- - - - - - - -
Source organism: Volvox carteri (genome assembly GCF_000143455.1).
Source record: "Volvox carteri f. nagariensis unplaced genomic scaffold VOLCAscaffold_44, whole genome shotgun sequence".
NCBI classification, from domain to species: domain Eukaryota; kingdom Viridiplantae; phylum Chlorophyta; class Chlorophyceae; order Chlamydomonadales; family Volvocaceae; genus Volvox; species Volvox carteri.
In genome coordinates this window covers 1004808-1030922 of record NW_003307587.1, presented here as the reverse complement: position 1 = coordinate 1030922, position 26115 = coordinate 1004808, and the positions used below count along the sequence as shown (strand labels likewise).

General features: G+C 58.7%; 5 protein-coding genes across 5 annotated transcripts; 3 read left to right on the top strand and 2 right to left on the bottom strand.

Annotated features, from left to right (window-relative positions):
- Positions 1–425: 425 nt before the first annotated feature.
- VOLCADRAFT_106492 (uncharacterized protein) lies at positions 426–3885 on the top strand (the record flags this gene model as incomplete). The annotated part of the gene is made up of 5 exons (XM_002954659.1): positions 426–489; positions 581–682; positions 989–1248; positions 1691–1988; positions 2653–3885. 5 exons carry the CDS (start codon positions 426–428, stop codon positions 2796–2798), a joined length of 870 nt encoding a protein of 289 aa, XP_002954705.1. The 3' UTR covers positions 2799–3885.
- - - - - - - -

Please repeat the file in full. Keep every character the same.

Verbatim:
Source organism: Volvox carteri (genome assembly GCF_000143455.1).
Source record: "Volvox carteri f. nagariensis unplaced genomic scaffold VOLCAscaffold_44, whole genome shotgun sequence".
NCBI classification, from domain to species: domain Eukaryota; kingdom Viridiplantae; phylum Chlorophyta; class Chlorophyceae; order Chlamydomonadales; family Volvocaceae; genus Volvox; species Volvox carteri.
In genome coordinates this window covers 1004808-1030922 of record NW_003307587.1, presented here as the reverse complement: position 1 = coordinate 1030922, position 26115 = coordinate 1004808, and the positions used below count along the sequence as shown (strand labels likewise).

General features: G+C 58.7%; 5 protein-coding genes across 5 annotated transcripts; 3 read left to right on the top strand and 2 right to left on the bottom strand.

Annotated features, from left to right (window-relative positions):
- Positions 1–425: 425 nt before the first annotated feature.
- VOLCADRAFT_106492 (uncharacterized protein) lies at positions 426–3885 on the top strand (the record flags this gene model as incomplete). The annotated part of the gene is made up of 5 exons (XM_002954659.1): positions 426–489; positions 581–682; positions 989–1248; positions 1691–1988; positions 2653–3885. 5 exons carry the CDS (start codon positions 426–428, stop codon positions 2796–2798), a joined length of 870 nt encoding a protein of 289 aa, XP_002954705.1. The 3' UTR covers positions 2799–3885.